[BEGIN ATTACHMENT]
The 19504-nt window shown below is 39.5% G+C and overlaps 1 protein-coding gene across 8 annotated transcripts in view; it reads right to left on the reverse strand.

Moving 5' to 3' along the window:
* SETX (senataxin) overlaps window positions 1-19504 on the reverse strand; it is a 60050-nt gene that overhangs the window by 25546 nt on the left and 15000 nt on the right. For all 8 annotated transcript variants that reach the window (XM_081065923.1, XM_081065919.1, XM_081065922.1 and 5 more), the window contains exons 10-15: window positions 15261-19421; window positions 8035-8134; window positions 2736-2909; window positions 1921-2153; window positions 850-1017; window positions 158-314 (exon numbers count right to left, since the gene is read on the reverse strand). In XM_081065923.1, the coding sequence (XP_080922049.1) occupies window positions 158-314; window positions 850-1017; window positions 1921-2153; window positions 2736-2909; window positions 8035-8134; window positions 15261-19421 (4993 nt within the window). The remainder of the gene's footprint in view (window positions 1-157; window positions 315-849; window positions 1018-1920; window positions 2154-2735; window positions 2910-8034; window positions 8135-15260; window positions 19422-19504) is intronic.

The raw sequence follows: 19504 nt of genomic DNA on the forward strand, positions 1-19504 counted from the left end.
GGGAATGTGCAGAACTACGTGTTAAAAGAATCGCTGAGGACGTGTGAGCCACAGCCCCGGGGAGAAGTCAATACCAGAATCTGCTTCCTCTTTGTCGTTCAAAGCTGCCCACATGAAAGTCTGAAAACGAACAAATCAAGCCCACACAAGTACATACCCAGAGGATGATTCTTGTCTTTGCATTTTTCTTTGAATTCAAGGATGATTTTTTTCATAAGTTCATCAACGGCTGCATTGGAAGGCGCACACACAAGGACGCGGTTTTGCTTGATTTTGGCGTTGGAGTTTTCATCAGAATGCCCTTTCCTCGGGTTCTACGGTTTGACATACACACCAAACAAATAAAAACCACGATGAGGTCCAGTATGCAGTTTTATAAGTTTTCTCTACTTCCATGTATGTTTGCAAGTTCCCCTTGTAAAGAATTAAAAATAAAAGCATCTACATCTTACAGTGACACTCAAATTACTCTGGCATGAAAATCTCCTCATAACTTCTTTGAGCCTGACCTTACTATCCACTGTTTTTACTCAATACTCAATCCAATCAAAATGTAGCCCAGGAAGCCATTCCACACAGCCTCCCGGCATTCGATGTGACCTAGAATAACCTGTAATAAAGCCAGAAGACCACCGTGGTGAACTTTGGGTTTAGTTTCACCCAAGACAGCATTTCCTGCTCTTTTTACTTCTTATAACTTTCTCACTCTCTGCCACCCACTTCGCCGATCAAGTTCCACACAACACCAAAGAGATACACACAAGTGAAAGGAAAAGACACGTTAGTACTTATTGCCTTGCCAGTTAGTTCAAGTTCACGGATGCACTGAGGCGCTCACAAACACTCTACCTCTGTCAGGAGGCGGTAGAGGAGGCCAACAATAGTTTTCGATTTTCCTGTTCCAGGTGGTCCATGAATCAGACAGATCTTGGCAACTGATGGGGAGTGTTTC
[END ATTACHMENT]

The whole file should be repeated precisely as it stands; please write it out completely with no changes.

The 19504-nt window shown below is 39.5% G+C and overlaps 1 protein-coding gene across 8 annotated transcripts in view; it reads right to left on the reverse strand.

Moving 5' to 3' along the window:
* SETX (senataxin) overlaps window positions 1-19504 on the reverse strand; it is a 60050-nt gene that overhangs the window by 25546 nt on the left and 15000 nt on the right. For all 8 annotated transcript variants that reach the window (XM_081065923.1, XM_081065919.1, XM_081065922.1 and 5 more), the window contains exons 10-15: window positions 15261-19421; window positions 8035-8134; window positions 2736-2909; window positions 1921-2153; window positions 850-1017; window positions 158-314 (exon numbers count right to left, since the gene is read on the reverse strand). In XM_081065923.1, the coding sequence (XP_080922049.1) occupies window positions 158-314; window positions 850-1017; window positions 1921-2153; window positions 2736-2909; window positions 8035-8134; window positions 15261-19421 (4993 nt within the window). The remainder of the gene's footprint in view (window positions 1-157; window positions 315-849; window positions 1018-1920; window positions 2154-2735; window positions 2910-8034; window positions 8135-15260; window positions 19422-19504) is intronic.

The raw sequence follows: 19504 nt of genomic DNA on the forward strand, positions 1-19504 counted from the left end.
GGGAATGTGCAGAACTACGTGTTAAAAGAATCGCTGAGGACGTGTGAGCCACAGCCCCGGGGAGAAGTCAATACCAGAATCTGCTTCCTCTTTGTCGTTCAAAGCTGCCCACATGAAAGTCTGAAAACGAACAAATCAAGCCCACACAAGTACATACCCAGAGGATGATTCTTGTCTTTGCATTTTTCTTTGAATTCAAGGATGATTTTTTTCATAAGTTCATCAACGGCTGCATTGGAAGGCGCACACACAAGGACGCGGTTTTGCTTGATTTTGGCGTTGGAGTTTTCATCAGAATGCCCTTTCCTCGGGTTCTACGGTTTGACATACACACCAAACAAATAAAAACCACGATGAGGTCCAGTATGCAGTTTTATAAGTTTTCTCTACTTCCATGTATGTTTGCAAGTTCCCCTTGTAAAGAATTAAAAATAAAAGCATCTACATCTTACAGTGACACTCAAATTACTCTGGCATGAAAATCTCCTCATAACTTCTTTGAGCCTGACCTTACTATCCACTGTTTTTACTCAATACTCAATCCAATCAAAATGTAGCCCAGGAAGCCATTCCACACAGCCTCCCGGCATTCGATGTGACCTAGAATAACCTGTAATAAAGCCAGAAGACCACCGTGGTGAACTTTGGGTTTAGTTTCACCCAAGACAGCATTTCCTGCTCTTTTTACTTCTTATAACTTTCTCACTCTCTGCCACCCACTTCGCCGATCAAGTTCCACACAACACCAAAGAGATACACACAAGTGAAAGGAAAAGACACGTTAGTACTTATTGCCTTGCCAGTTAGTTCAAGTTCACGGATGCACTGAGGCGCTCACAAACACTCTACCTCTGTCAGGAGGCGGTAGAGGAGGCCAACAATAGTTTTCGATTTTCCTGTTCCAGGTGGTCCATGAATCAGACAGATCTTGGCAACTGATGGGGAGTGTTTC